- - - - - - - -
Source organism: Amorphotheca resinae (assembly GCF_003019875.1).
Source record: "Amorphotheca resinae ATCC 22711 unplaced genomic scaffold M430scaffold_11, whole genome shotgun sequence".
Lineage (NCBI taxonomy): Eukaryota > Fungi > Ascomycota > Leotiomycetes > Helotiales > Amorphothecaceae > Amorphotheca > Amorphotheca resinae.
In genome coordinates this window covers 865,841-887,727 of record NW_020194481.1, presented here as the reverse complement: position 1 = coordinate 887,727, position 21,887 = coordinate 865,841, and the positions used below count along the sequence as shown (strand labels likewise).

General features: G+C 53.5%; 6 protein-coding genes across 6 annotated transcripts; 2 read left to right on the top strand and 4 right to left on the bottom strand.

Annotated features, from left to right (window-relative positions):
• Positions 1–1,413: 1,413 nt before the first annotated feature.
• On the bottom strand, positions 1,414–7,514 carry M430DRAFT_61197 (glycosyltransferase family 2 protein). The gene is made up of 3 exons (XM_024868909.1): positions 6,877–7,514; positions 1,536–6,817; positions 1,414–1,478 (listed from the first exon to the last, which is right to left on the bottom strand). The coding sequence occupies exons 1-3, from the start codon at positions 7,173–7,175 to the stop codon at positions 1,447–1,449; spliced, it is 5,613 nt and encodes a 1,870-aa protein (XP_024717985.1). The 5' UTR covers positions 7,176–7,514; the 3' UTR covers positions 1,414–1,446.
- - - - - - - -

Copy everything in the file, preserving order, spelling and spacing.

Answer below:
Source organism: Amorphotheca resinae (assembly GCF_003019875.1).
Source record: "Amorphotheca resinae ATCC 22711 unplaced genomic scaffold M430scaffold_11, whole genome shotgun sequence".
Lineage (NCBI taxonomy): Eukaryota > Fungi > Ascomycota > Leotiomycetes > Helotiales > Amorphothecaceae > Amorphotheca > Amorphotheca resinae.
In genome coordinates this window covers 865,841-887,727 of record NW_020194481.1, presented here as the reverse complement: position 1 = coordinate 887,727, position 21,887 = coordinate 865,841, and the positions used below count along the sequence as shown (strand labels likewise).

General features: G+C 53.5%; 6 protein-coding genes across 6 annotated transcripts; 2 read left to right on the top strand and 4 right to left on the bottom strand.

Annotated features, from left to right (window-relative positions):
• Positions 1–1,413: 1,413 nt before the first annotated feature.
• On the bottom strand, positions 1,414–7,514 carry M430DRAFT_61197 (glycosyltransferase family 2 protein). The gene is made up of 3 exons (XM_024868909.1): positions 6,877–7,514; positions 1,536–6,817; positions 1,414–1,478 (listed from the first exon to the last, which is right to left on the bottom strand). The coding sequence occupies exons 1-3, from the start codon at positions 7,173–7,175 to the stop codon at positions 1,447–1,449; spliced, it is 5,613 nt and encodes a 1,870-aa protein (XP_024717985.1). The 5' UTR covers positions 7,176–7,514; the 3' UTR covers positions 1,414–1,446.